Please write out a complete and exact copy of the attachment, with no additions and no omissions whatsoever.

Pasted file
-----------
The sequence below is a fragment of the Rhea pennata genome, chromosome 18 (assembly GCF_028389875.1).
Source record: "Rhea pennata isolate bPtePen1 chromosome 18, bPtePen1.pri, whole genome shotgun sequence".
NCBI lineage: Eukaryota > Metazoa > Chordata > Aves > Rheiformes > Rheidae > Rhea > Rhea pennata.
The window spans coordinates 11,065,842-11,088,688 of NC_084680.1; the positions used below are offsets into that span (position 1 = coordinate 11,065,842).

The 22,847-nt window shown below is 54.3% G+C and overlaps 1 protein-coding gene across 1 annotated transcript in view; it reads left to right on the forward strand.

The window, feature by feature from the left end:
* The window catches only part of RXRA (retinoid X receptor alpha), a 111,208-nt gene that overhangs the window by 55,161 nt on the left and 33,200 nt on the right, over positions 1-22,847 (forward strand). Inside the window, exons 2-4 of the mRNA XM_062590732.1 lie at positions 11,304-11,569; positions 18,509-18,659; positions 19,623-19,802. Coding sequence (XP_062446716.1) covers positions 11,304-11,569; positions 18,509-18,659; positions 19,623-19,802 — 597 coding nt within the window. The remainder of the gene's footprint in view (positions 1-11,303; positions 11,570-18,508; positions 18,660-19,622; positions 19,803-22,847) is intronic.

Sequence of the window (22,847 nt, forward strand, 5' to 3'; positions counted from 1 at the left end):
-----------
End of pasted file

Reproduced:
The sequence below is a fragment of the Rhea pennata genome, chromosome 18 (assembly GCF_028389875.1).
Source record: "Rhea pennata isolate bPtePen1 chromosome 18, bPtePen1.pri, whole genome shotgun sequence".
NCBI lineage: Eukaryota > Metazoa > Chordata > Aves > Rheiformes > Rheidae > Rhea > Rhea pennata.
The window spans coordinates 11,065,842-11,088,688 of NC_084680.1; the positions used below are offsets into that span (position 1 = coordinate 11,065,842).

The 22,847-nt window shown below is 54.3% G+C and overlaps 1 protein-coding gene across 1 annotated transcript in view; it reads left to right on the forward strand.

The window, feature by feature from the left end:
* The window catches only part of RXRA (retinoid X receptor alpha), a 111,208-nt gene that overhangs the window by 55,161 nt on the left and 33,200 nt on the right, over positions 1-22,847 (forward strand). Inside the window, exons 2-4 of the mRNA XM_062590732.1 lie at positions 11,304-11,569; positions 18,509-18,659; positions 19,623-19,802. Coding sequence (XP_062446716.1) covers positions 11,304-11,569; positions 18,509-18,659; positions 19,623-19,802 — 597 coding nt within the window. The remainder of the gene's footprint in view (positions 1-11,303; positions 11,570-18,508; positions 18,660-19,622; positions 19,803-22,847) is intronic.

Sequence of the window (22,847 nt, forward strand, 5' to 3'; positions counted from 1 at the left end):